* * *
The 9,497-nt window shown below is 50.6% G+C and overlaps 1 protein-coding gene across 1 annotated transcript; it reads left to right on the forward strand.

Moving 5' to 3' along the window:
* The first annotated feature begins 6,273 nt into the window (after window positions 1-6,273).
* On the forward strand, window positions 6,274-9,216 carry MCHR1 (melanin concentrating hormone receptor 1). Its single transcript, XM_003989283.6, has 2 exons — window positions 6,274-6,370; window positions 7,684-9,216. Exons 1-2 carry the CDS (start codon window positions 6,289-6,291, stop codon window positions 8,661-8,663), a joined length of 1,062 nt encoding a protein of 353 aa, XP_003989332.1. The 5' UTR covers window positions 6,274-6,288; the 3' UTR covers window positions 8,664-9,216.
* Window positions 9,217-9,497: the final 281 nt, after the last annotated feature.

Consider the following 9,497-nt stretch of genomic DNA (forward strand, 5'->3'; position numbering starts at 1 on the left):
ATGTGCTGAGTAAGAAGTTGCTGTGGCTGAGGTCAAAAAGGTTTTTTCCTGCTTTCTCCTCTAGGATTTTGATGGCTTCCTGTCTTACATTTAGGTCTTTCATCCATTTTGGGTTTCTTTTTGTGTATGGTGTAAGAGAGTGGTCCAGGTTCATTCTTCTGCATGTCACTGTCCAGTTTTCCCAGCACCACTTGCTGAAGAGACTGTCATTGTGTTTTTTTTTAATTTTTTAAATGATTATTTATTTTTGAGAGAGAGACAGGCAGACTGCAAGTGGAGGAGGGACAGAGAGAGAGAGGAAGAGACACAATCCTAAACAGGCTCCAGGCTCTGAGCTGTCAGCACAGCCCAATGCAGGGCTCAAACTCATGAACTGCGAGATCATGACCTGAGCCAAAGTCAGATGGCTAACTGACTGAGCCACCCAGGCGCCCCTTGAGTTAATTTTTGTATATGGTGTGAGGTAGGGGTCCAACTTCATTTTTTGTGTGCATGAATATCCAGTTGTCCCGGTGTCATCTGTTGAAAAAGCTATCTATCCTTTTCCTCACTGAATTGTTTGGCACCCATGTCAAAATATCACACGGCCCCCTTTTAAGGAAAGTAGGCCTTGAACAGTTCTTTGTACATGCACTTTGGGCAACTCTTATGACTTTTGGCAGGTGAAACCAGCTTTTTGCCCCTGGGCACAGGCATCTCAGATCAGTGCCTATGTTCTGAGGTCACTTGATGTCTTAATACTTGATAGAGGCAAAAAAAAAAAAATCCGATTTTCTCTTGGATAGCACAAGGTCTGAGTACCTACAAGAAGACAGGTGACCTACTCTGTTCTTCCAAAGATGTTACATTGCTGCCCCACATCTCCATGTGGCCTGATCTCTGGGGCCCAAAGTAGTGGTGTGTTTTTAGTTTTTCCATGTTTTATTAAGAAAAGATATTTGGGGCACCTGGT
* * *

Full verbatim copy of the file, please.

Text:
The 9,497-nt window shown below is 50.6% G+C and overlaps 1 protein-coding gene across 1 annotated transcript; it reads left to right on the forward strand.

Moving 5' to 3' along the window:
* The first annotated feature begins 6,273 nt into the window (after window positions 1-6,273).
* On the forward strand, window positions 6,274-9,216 carry MCHR1 (melanin concentrating hormone receptor 1). Its single transcript, XM_003989283.6, has 2 exons — window positions 6,274-6,370; window positions 7,684-9,216. Exons 1-2 carry the CDS (start codon window positions 6,289-6,291, stop codon window positions 8,661-8,663), a joined length of 1,062 nt encoding a protein of 353 aa, XP_003989332.1. The 5' UTR covers window positions 6,274-6,288; the 3' UTR covers window positions 8,664-9,216.
* Window positions 9,217-9,497: the final 281 nt, after the last annotated feature.

Consider the following 9,497-nt stretch of genomic DNA (forward strand, 5'->3'; position numbering starts at 1 on the left):
ATGTGCTGAGTAAGAAGTTGCTGTGGCTGAGGTCAAAAAGGTTTTTTCCTGCTTTCTCCTCTAGGATTTTGATGGCTTCCTGTCTTACATTTAGGTCTTTCATCCATTTTGGGTTTCTTTTTGTGTATGGTGTAAGAGAGTGGTCCAGGTTCATTCTTCTGCATGTCACTGTCCAGTTTTCCCAGCACCACTTGCTGAAGAGACTGTCATTGTGTTTTTTTTTAATTTTTTAAATGATTATTTATTTTTGAGAGAGAGACAGGCAGACTGCAAGTGGAGGAGGGACAGAGAGAGAGAGGAAGAGACACAATCCTAAACAGGCTCCAGGCTCTGAGCTGTCAGCACAGCCCAATGCAGGGCTCAAACTCATGAACTGCGAGATCATGACCTGAGCCAAAGTCAGATGGCTAACTGACTGAGCCACCCAGGCGCCCCTTGAGTTAATTTTTGTATATGGTGTGAGGTAGGGGTCCAACTTCATTTTTTGTGTGCATGAATATCCAGTTGTCCCGGTGTCATCTGTTGAAAAAGCTATCTATCCTTTTCCTCACTGAATTGTTTGGCACCCATGTCAAAATATCACACGGCCCCCTTTTAAGGAAAGTAGGCCTTGAACAGTTCTTTGTACATGCACTTTGGGCAACTCTTATGACTTTTGGCAGGTGAAACCAGCTTTTTGCCCCTGGGCACAGGCATCTCAGATCAGTGCCTATGTTCTGAGGTCACTTGATGTCTTAATACTTGATAGAGGCAAAAAAAAAAAAATCCGATTTTCTCTTGGATAGCACAAGGTCTGAGTACCTACAAGAAGACAGGTGACCTACTCTGTTCTTCCAAAGATGTTACATTGCTGCCCCACATCTCCATGTGGCCTGATCTCTGGGGCCCAAAGTAGTGGTGTGTTTTTAGTTTTTCCATGTTTTATTAAGAAAAGATATTTGGGGCACCTGGT